Police in drug war operations had intent to kill – CHR report
MANILA, Philippines — The Philippine National Police used “excess, unreasonable” force and had the “intent to kill” suspects during drug-related operations, the Commission on Human Rights (CHR) found after looking into thousands of drug-related killings in the past four years of President Duterte’s antinarcotics campaign.
Commissioner Gwendolyn Pimentel Gana told the Inquirer in recent interviews that the CHR had investigated nearly 3,300 extrajudicial killings (EJKs) in Metro Manila, Central and Southern Luzon resulting from police operations and vigilante killings between May 2016 and March 2021.
Of the total, 1,912 people were killed in police operations, while 1,382 others died in attacks by unidentified assailants.
Gana said they had based their initial findings in a report that would be made public in about a month on affidavits or statements of relatives of those who were killed in the police operations, as well as on police and autopsy reports.
The PNP reported 6,011 deaths in police operations nationwide from July 2016 to December 2020. It said that the drug suspects were killed when they fought back against police officers.
Police Lt. Gen. Guillermo Eleazar, the acting national police chief, did not immediately respond to the Inquirer’s request for comment.
Gana said they chose the three regions because they accounted for 55 percent of all the cases nationwide.
“It’s a good sample of the kind of cases … and it could give a good picture of what could happen, the same kind of modus operandi,” she said.
The highest number of casualties came from buy-bust operations, followed by those from the service of search or arrest warrants, she said.
Gana said almost all the cases showed “several circumstances and evidence that showed possible abuse of strength and intent to kill.”
This intent was observed in the number and location of bullet wounds, and the manner in which the victims were killed.
“A lot of them were shot in the abdomen, torso and the head,” Gana said, adding that the nature of the wounds did not indicate that the police did not just try to stop the victim from fighting back.
“There was an intent to kill in the way the wounds were inflicted and the location of the wounds. There was a use of excess force, unreasonable [violence],” she said.
Gana cited as example the killing of 17-year-old Kian delos Santos, who was shot at least two times in the head and back as he was kneeling.
She said there were instances where witnesses claimed the victims “were physically not even able to fight back,” contrary to police claims.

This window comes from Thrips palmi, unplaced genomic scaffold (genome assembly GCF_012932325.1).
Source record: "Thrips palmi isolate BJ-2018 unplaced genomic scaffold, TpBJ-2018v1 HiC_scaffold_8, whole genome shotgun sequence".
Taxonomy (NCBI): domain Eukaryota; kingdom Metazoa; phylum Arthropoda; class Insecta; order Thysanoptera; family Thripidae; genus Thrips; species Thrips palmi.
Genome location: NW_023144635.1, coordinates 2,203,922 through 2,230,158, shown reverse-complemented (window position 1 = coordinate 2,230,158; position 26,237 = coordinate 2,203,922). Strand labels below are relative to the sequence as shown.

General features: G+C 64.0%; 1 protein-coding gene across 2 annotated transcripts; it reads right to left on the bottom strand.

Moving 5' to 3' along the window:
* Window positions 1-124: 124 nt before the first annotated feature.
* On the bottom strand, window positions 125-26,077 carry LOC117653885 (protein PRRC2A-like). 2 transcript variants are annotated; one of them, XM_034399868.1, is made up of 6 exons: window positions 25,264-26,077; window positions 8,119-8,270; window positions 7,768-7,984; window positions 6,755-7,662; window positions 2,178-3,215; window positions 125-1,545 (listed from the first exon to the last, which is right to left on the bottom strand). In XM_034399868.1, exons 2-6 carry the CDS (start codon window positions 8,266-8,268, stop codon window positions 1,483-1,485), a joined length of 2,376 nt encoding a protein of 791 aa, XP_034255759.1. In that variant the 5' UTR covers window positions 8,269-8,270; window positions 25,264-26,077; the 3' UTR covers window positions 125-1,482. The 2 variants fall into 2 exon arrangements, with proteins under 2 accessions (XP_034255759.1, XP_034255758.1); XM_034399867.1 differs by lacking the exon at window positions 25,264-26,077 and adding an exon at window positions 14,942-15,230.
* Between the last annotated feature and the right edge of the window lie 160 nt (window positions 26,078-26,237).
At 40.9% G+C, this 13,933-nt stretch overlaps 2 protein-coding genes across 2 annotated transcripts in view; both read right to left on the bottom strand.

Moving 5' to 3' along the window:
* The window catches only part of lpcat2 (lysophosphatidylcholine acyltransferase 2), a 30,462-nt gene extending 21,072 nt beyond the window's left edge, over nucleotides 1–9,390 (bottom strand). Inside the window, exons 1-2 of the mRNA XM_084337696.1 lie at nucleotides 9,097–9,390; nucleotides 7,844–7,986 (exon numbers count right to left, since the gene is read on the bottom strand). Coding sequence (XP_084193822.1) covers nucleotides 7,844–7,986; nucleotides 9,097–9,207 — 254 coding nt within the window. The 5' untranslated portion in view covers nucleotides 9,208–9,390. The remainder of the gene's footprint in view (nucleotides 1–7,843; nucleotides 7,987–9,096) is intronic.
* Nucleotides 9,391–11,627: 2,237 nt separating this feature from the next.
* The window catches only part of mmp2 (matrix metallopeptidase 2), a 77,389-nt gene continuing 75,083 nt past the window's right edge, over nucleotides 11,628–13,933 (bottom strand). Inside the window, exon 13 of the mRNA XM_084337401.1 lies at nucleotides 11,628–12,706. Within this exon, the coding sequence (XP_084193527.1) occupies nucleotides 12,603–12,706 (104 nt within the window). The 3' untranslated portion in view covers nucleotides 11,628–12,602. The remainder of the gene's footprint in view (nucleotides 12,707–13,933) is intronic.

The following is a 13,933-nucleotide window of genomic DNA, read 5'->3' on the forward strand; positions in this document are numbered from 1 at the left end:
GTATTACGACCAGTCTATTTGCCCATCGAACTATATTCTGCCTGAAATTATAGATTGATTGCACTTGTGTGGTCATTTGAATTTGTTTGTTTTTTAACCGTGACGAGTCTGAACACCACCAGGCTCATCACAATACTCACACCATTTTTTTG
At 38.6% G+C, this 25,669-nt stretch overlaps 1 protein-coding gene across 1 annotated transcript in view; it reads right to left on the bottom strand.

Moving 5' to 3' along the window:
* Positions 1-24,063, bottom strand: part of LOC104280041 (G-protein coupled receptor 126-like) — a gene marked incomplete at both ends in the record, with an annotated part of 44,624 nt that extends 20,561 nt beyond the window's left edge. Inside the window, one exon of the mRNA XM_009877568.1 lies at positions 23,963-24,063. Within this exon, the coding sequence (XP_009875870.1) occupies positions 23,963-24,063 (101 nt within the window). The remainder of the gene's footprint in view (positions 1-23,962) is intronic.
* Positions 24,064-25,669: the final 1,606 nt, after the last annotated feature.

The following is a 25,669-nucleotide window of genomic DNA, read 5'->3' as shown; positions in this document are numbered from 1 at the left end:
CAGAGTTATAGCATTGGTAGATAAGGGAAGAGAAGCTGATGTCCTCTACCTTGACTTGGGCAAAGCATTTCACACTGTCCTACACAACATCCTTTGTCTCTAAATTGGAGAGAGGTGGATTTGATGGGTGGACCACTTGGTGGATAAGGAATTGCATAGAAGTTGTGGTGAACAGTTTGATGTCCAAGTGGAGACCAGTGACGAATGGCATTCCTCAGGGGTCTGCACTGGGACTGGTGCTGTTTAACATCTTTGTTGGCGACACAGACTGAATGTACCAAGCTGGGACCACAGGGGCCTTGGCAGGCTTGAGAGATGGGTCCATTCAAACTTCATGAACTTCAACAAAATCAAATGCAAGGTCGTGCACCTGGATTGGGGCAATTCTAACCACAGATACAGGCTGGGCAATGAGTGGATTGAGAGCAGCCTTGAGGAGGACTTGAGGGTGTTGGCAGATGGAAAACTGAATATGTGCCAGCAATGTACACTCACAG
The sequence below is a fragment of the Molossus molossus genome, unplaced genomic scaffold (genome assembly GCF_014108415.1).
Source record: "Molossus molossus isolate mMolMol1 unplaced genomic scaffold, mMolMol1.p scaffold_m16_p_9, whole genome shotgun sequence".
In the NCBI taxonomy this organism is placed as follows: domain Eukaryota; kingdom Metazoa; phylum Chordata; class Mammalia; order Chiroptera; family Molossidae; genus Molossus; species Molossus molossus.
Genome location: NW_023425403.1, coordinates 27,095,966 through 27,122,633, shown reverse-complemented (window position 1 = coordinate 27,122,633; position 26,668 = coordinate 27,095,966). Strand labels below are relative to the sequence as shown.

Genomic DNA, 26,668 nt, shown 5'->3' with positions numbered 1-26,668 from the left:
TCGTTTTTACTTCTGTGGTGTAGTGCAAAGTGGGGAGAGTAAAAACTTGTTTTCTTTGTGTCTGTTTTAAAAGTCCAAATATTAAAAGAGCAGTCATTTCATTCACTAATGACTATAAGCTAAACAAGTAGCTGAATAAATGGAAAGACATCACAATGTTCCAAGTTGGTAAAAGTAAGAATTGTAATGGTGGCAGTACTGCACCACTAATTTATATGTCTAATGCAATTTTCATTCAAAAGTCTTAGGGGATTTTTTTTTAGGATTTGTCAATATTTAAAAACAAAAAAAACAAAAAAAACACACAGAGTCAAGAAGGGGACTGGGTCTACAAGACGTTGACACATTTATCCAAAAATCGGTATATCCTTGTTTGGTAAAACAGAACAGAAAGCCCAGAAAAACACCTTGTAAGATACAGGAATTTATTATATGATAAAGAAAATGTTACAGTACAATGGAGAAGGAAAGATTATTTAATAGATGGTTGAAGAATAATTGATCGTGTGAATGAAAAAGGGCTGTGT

“Several times the police barged in when the victim was sleeping,” she said.
The number of fatalities also far exceeded the number of police operations. In 451 operations across Manila, Region 3 and Region 4, police killed 537 alleged drug offenders without a single casualty on their side.
The most prominent example of this was the Aug. 16, 2017, “one-time, big-time” operation in several parts of Bulacan province, killing 32 people.
After learning about the number of alleged suspects killed, the President remarked: “The ones who died in Bulacan, 32 in a massive raid, that was good. If we could just kill another 32 every day, then maybe we can reduce what ails this country.”
The CHR report will likely be the first comprehensive one by a state agency on the killings in the drug war, which critics say has taken tens of thousands of lives since 2016.
Other international and local institutions like the Ateneo School of Governance and the multisectoral coalition InvestigatePH have also looked into one of the top policies of the Duterte administration.
Gana said they hoped the report could complement the reinvestigation of EJKs by an interagency body headed by the Department of Justice (DOJ).
The CHR was supposed to be part of that panel, but both the commission and the DOJ admit they have not coordinated as much. The PNP and DOJ also refused to share information with the CHR, Gana said.
“The government is still lacking in transparency,” she said. “They seem to not understand that this is also for their benefit. If the police will be transparent and forthright in sharing documents with us, we would be able to know what their version of events is. [We] can find a common finding on the statement of facts.”
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